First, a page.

Another key feature of Texas whiskey is the state’s temperature. Texas is famously hot and often has dramatic temperature fluctuations in summer. This leads to rapid maturation in the barrels and intense evaporation, or angel’s share, often twice or more of that of Kentucky bourbon. Full barrels might end up losing 30% of their volume after just a few years in a barrel, and a two-year-old Texas bourbon can taste as rich and mature as a four year old, or older, whiskey from another state. Most Texas bourbons are younger than their profile would suggest, but with that youth comes a certain boldness. “What [Texas bourbon] lacks in the expected maturity it makes up with the grain being interesting,” says Balcones’ Himstedt. “There’s a lot of fun in something young. You might have some things that aren’t quite as mature, as well as really interesting things you don’t normally experience.”
All of that invests these bourbons with terroir, a term normally reserved for winemaking but one that Texan distillers often use to describe their products. Like the state itself, Texas bourbons tend to be big. “The Texas whiskey identity is forming and growing,” says Ranger Creek co-founder Dennis Rylander. “But there’s boldness of character, since it’s aged for a shorter period of time, and an intensity of sweeter notes.” Yellow Rose head distiller Houston Farris describes it this way:“It’s like Texas food: big flavors, like the smokiness of barbecue and the spiciness of Tex-Mex.”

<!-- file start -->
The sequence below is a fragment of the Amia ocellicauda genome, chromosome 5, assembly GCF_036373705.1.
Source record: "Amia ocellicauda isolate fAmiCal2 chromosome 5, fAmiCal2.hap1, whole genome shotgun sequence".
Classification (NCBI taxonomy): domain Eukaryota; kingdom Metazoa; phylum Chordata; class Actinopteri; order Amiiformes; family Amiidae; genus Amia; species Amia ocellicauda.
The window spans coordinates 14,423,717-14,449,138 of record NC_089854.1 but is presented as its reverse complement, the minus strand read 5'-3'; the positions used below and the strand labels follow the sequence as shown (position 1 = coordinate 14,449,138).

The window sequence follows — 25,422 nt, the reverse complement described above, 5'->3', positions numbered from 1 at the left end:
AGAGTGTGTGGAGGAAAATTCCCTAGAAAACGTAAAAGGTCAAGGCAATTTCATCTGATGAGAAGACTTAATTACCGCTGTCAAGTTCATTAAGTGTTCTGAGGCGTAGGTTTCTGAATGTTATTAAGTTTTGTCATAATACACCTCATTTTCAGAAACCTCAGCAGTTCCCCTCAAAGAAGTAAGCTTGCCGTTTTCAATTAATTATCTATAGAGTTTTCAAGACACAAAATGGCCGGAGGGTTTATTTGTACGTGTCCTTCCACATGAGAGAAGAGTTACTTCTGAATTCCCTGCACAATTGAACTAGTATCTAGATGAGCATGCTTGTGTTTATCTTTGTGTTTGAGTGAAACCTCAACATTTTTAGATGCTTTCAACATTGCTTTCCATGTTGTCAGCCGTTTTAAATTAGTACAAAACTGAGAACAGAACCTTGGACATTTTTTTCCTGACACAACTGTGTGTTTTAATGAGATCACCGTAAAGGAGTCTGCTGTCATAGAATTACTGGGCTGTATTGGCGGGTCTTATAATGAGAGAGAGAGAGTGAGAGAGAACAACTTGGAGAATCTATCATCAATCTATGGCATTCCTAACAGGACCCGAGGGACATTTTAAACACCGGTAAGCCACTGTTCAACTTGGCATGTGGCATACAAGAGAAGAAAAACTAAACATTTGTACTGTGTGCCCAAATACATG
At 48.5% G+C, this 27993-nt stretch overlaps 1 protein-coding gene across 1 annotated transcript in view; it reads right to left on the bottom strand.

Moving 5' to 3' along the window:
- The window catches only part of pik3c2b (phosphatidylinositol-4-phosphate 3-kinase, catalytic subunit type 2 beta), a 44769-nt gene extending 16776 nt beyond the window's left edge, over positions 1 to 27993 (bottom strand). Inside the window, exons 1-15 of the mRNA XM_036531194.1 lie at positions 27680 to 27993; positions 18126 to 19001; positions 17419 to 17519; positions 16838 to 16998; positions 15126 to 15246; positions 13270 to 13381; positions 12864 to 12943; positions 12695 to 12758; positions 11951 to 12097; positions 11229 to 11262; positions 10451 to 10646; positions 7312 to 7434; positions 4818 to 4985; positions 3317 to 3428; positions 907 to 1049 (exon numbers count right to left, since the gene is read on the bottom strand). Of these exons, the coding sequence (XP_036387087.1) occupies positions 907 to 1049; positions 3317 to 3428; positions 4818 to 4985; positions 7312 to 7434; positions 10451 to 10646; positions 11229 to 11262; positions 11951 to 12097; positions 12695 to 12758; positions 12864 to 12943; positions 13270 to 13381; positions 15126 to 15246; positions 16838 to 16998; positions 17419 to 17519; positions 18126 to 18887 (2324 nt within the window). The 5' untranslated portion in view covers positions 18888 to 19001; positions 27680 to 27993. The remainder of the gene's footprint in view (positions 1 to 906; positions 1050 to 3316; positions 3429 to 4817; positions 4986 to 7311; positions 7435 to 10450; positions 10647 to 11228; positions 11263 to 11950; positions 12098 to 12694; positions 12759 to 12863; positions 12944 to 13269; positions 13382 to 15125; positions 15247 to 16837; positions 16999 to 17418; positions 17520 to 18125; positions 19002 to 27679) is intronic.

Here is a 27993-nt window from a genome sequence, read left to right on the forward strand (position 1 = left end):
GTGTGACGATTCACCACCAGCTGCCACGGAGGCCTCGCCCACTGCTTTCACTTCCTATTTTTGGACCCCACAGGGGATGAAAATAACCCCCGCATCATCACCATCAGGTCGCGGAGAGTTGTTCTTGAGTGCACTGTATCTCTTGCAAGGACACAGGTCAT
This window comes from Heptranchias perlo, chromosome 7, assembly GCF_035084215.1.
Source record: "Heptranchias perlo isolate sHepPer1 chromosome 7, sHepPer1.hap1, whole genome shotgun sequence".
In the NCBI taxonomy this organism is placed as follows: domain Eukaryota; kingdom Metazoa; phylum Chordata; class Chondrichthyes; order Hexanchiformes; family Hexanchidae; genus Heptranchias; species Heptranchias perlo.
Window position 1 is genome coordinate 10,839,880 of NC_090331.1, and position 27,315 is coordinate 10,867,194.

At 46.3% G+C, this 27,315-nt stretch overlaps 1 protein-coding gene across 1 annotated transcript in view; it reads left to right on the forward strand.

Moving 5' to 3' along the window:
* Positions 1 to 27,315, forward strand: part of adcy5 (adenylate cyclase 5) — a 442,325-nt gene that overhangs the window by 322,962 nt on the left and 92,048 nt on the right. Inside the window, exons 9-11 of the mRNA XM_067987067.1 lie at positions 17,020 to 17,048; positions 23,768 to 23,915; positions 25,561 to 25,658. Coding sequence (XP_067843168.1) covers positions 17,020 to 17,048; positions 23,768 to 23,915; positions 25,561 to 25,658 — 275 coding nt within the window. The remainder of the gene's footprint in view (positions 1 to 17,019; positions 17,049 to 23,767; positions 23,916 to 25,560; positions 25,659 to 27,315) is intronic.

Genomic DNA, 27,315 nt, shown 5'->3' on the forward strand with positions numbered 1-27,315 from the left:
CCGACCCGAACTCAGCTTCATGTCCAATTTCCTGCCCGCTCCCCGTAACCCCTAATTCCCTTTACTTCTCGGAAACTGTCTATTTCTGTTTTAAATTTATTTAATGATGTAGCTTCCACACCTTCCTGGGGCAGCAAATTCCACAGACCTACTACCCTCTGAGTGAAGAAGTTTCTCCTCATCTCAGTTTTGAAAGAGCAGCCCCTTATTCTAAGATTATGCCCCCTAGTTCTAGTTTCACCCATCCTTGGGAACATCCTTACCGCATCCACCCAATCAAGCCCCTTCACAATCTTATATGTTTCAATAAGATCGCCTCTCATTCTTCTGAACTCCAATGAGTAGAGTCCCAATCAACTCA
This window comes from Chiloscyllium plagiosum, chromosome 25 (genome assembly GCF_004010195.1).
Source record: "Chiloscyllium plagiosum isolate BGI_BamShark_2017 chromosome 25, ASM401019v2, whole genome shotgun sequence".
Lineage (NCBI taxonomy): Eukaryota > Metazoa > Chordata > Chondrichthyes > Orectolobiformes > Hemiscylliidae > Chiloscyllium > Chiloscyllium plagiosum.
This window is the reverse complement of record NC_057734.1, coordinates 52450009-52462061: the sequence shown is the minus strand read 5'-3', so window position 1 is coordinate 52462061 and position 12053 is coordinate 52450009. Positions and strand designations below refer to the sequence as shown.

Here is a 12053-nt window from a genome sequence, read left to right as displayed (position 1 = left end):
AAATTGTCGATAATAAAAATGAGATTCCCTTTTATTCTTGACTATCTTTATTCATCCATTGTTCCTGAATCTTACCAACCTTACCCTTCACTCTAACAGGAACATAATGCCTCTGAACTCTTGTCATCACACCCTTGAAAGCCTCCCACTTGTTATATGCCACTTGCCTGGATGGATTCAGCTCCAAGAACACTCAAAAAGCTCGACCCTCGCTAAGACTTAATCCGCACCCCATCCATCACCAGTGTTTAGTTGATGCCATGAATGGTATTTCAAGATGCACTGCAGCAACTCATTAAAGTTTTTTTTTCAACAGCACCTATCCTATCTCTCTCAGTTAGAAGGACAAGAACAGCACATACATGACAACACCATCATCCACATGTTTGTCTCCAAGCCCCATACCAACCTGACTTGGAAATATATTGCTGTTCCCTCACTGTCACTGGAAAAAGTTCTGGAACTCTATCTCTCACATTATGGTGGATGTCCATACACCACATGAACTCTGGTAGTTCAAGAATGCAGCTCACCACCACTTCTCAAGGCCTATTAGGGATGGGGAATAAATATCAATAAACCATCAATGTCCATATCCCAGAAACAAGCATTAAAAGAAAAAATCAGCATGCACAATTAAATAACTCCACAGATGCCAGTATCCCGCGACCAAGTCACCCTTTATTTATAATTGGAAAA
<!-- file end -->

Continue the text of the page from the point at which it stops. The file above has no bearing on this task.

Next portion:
However, there’s also huge variation in Texas bourbons based on where it’s made. “It’s a big state,” says Firestone & Robertson head distiller Rob Arnold. “And you’ll see more diversity in general coming up soon. We’re all still exploring.” His bourbon is made with a Kentucky-style still, which lends a more mellow, familiar flavor with honey and straw.
Furthermore, while the angel’s share may be high across the state, in drier climates like San Antonio or Austin, it’s mostly water that’s evaporating, meaning that the proof rises as the whiskey matures. In places like Houston, where Yellow Rose’s Outlaw bourbon is made, it’s mostly equal evaporation. “We tend to see the barrel go in at a certain proof and come out at a similar proof,” says Farris. “So it gives a nice concentration of flavors with the barrel not going out of control.” The 100%corn bourbon has plenty of heat and robustness but is more reserved than many other Texan bourbons, with subtle sweetness and gentle aromatics.
Like whiskey everywhere, Texas whiskey is growing rapidly year by year. And while Texas distillers have deference for the whiskey makers that preceded them in Kentucky and other regions, they’re looking to define themselves as a state. “A lot of folks are pushing themselves to make a high-quality product by being both respectful of what has been done before but willing to challenge and push for something new,” says Barnes. “That, to me, is representative of what’s going on in Texas: people who have paid their dues and really know what’s going on but are willing to do something different.”